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A Dream Strewn Across The Desert And An Unpaid Ticket For Littering

After US President Richard Nixon cancelled the Apollo program there was a problem – what to do with the leftover rockets?

Specifically, the mighty Saturn V: the largest and most powerful rocket ever wrought by the hands of humans. The Saturn V was designed to blaze a trail to the stars so bright that a blind man could find it with a cane.

It was decided that one of the remaining rockets should be used to send up a space laboratory – appropriately named Skylab.

The remaining rockets were to be discarded or put on display. But what of Skylab, you ask. Those of us over 50 or so know the answer of course: she came crashing to Earth with the media following every twist, turn and tumble of its decaying 88-minute orbit for weeks.

The space station crashed 40 years ago today, in the early hours of the July 12, 1979 on WA's south-east coast, scattering debris across the Nullarbor and the eastern goldfields amid a worldwide media frenzy.

After the crash NASA officials arrived in Esperance to check out the wreckage. Every local that brought a piece of Skylab to the shire offices to be verified was given a plaque.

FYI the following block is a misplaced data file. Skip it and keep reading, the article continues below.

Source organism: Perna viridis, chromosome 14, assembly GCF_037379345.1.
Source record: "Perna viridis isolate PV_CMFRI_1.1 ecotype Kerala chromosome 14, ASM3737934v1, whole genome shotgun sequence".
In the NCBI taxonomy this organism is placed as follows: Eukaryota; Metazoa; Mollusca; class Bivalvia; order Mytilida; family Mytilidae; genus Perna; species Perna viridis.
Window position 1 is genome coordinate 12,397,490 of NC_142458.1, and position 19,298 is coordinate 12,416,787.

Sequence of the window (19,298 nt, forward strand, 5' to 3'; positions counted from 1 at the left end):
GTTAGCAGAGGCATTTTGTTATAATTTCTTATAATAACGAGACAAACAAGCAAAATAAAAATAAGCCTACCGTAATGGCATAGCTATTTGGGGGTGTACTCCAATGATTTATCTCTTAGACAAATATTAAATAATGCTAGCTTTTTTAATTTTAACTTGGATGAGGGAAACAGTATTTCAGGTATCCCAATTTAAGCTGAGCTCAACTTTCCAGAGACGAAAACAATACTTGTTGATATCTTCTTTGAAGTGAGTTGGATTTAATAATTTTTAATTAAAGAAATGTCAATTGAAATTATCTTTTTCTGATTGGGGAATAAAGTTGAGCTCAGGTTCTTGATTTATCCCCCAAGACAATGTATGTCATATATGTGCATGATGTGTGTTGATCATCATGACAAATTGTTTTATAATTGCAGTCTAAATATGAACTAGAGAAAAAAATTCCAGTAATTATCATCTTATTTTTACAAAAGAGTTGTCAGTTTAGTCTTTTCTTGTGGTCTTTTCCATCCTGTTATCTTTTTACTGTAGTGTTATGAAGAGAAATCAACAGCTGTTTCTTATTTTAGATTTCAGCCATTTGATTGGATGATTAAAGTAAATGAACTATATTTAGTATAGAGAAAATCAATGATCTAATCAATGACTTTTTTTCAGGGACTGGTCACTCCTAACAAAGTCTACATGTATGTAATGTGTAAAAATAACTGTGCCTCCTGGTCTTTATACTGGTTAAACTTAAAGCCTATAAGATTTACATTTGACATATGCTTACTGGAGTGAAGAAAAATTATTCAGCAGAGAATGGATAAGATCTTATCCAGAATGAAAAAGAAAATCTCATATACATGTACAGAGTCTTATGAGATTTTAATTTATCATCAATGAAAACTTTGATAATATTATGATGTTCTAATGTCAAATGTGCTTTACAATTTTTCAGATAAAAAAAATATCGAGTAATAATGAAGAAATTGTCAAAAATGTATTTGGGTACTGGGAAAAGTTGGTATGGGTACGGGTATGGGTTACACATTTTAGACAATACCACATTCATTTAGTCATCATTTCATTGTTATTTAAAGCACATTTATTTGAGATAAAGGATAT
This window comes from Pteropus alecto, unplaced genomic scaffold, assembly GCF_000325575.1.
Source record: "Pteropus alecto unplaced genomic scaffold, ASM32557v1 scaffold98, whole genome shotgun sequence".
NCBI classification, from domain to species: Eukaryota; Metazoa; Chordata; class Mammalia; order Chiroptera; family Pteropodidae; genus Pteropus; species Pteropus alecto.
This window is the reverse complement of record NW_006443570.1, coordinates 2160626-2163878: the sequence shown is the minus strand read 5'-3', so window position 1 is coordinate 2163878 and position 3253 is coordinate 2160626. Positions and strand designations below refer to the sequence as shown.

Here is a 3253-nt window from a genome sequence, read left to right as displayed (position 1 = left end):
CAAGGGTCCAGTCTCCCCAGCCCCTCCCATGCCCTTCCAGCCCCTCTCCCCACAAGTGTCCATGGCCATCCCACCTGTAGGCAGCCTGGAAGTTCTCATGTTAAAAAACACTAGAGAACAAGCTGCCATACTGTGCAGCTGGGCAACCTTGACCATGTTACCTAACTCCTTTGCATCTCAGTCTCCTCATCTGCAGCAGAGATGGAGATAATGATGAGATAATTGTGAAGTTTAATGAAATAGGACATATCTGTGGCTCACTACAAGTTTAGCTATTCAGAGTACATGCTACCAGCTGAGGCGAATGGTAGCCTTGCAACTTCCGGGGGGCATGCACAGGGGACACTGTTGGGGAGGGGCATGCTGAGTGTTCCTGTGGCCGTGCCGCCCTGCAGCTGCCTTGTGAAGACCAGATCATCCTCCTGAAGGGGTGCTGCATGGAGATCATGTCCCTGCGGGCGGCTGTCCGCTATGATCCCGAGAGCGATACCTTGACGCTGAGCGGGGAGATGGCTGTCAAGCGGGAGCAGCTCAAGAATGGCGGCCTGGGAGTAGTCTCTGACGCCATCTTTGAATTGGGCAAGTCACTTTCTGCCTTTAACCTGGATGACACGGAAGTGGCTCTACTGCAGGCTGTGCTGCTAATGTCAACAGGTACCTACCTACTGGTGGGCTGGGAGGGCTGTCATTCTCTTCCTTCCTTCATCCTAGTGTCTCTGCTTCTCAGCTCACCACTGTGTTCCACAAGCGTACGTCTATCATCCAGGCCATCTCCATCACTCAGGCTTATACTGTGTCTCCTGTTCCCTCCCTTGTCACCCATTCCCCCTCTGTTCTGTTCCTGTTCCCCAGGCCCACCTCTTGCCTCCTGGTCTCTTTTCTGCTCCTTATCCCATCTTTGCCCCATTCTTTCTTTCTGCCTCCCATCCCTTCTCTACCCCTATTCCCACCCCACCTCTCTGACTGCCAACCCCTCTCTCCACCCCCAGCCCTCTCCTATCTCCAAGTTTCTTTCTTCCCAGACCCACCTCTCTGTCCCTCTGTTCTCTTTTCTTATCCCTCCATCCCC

A US newspaper, the San Francisco Examiner, turned the hunt for souvenirs into a frenzy when the paper offered $10,000 dollars to the first person to arrive at their office with an authentic piece of Skylab - the winner had just 72 hours to get to America.

The prize was claimed by 17-year-old Stan Thornton from Esperance, who was lucky enough to have pieces of the 71-tonne behemoth fall in his backyard. Thornton was watching the celestial fireworks while sitting on his roof at the time.

"There was this bunch of brightly coloured lights, followed by big sonic booms," he says. "The sky lit up like a big retail shop."

Shortly after Skylab fell, Thornton's mother directed the youth to the backyard of their home, where she thought she heard something hit the roof of their storage shed. There, Thornton recovered a sizzling, charcoal briquette-sized bit of scorched metal.

These days, Skylab is a source of pride to the people of Esperance and the Nullarbor, who remember the lights, the sonic boom and the fuss that followed.

The skylab crash put Esperance on the map, but it didn't stop the shire council having a light hearted dig at NASA for scatter space junk over the town, sending them a $400 ticket for littering, which they never paid.

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